By Stephen King
Needing inspiration for his next novel, Ben Mears returns to Salem’s Lot, the only town in which he’s really felt at home, even though his time there was short. Unfortunately, Ben is not the only new arrival, and he must soon build a team with a rag-gag group of people in order to fight an ancient evil that is hungry for blood, and that wants to build an empire of its own.
The Aviator’s Wife
By Melanie Benjamin
This fictionalized account of the life of Anne Morrow follows her childhood of privilege, where she was considered the “steady” child, always in the shadow of her parents and siblings. That is until the day that Charles Lindbergh asked her to marry him. Lucky Lindy was the darling of the entire world, having flown solo across the Atlantic. Anne initially saw his as her hero and herself as his helpmate for life. The Lindberghs were America’s “first couple” but their lives were scarred by their infant son’s kidnapping and murder, and Anne’s discovery that her hero was deeply flawed. The book paints a fascinating picture of fame, tragedy, and self-discovery.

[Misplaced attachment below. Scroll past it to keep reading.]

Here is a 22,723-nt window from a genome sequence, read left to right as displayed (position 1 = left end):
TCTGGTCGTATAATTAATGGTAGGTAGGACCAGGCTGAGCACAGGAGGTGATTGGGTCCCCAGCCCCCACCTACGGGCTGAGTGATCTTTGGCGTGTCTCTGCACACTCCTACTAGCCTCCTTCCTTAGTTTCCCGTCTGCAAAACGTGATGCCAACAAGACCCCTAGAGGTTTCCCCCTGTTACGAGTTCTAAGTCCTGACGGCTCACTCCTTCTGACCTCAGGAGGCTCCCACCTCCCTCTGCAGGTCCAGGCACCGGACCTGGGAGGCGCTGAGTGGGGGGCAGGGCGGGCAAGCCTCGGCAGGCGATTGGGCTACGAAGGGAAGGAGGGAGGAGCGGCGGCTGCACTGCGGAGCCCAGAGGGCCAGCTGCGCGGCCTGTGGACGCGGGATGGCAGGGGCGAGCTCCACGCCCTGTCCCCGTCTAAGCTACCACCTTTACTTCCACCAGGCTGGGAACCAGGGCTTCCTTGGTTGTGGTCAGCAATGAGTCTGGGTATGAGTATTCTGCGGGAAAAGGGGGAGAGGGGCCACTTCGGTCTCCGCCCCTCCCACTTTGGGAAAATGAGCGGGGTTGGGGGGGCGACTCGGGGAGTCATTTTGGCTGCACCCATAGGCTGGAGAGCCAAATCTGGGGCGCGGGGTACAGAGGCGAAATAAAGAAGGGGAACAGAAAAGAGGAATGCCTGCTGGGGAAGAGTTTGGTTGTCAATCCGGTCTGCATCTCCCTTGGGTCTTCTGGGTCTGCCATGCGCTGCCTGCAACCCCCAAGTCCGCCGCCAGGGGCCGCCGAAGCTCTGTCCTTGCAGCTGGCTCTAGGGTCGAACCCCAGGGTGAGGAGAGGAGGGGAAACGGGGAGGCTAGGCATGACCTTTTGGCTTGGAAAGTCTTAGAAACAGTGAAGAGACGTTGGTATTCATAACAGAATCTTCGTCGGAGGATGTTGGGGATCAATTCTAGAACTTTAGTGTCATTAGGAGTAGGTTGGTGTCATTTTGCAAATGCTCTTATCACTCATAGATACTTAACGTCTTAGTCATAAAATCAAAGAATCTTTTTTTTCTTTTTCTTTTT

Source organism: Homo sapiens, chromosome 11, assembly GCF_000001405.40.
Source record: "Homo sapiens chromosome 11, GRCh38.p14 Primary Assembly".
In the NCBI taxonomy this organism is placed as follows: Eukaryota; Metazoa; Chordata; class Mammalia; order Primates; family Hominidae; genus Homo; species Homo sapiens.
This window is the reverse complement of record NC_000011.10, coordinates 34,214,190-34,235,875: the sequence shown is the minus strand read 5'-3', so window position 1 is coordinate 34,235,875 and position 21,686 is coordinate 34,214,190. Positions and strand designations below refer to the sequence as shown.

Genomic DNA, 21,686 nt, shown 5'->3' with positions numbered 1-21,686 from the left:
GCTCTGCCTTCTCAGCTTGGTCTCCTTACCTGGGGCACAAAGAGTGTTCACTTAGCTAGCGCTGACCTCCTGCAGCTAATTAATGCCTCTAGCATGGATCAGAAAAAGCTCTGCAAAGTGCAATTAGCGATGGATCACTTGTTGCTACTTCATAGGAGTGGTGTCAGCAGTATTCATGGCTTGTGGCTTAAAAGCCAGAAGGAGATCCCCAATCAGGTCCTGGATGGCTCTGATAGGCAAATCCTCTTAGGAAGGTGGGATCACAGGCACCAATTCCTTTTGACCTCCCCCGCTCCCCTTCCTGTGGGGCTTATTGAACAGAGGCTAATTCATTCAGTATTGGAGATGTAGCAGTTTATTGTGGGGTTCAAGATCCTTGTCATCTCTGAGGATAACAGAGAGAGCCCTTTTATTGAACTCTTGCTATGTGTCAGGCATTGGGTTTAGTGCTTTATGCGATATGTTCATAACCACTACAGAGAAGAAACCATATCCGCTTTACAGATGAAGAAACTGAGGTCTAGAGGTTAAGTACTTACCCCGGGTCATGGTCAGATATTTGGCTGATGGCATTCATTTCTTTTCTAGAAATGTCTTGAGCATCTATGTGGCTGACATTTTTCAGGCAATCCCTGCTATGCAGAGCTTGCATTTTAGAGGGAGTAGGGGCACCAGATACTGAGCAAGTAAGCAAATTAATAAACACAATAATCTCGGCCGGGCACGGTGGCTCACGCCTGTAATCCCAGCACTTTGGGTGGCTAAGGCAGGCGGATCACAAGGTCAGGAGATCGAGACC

By Daphne du Maurier
This novel of suspense and romance starts out with one of the most beautiful opening lines in literature: “Last night I dreamt I went to Manderley again.” And thus begins the tale of a young, shy girl swept up into a whirlwind marriage to an older man, haunted by the memory of his first wife Rebecca. Rebecca was everything our heroine is not – seductive, witty, charming and adept at running Manderley, her husband’s estate. Her death has left behind a trail of mourners who constantly compare the two wives and find the newest wanting. Self-doubt arises and events are set in motion taking the reader toward the thrilling climax. Published in 1938, this book remains a classic.
By John Grisham